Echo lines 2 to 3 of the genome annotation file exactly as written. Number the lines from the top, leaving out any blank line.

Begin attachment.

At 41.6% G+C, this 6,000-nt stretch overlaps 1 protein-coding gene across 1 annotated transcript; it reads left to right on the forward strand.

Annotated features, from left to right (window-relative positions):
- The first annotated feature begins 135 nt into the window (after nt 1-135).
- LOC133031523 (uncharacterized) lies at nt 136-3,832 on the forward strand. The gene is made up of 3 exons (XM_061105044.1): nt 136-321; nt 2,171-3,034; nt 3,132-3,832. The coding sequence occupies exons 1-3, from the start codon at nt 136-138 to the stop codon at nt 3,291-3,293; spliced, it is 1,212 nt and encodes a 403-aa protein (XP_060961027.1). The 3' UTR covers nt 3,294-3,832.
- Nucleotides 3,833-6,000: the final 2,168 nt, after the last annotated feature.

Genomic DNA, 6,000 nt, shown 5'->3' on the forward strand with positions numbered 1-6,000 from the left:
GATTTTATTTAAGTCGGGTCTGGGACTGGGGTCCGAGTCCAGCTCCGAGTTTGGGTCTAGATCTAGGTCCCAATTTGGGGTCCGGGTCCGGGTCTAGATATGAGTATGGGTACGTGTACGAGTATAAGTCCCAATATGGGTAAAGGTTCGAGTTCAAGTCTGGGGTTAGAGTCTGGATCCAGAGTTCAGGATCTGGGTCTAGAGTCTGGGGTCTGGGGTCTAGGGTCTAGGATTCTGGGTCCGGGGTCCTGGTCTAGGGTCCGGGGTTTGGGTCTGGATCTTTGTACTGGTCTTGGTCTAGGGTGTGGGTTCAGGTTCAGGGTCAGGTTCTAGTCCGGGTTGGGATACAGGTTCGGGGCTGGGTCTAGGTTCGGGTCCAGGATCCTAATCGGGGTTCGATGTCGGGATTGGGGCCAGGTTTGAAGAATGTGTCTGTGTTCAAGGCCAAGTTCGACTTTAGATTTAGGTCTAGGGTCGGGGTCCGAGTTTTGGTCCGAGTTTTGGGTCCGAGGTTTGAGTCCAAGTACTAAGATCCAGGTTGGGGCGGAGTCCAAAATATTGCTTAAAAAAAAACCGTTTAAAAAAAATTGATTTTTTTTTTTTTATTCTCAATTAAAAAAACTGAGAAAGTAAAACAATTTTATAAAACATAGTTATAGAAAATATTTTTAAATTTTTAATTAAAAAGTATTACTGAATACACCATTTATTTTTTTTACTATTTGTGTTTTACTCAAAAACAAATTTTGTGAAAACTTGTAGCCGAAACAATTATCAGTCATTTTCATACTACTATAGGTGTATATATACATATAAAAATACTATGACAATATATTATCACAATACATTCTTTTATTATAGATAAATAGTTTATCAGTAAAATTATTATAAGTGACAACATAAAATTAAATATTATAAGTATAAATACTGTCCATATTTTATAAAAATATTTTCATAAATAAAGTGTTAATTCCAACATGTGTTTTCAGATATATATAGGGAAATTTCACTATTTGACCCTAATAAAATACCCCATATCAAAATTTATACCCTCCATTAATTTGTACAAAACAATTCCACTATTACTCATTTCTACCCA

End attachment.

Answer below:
Annotated features, from left to right (window-relative positions):
- The first annotated feature begins 135 nt into the window (after nt 1-135).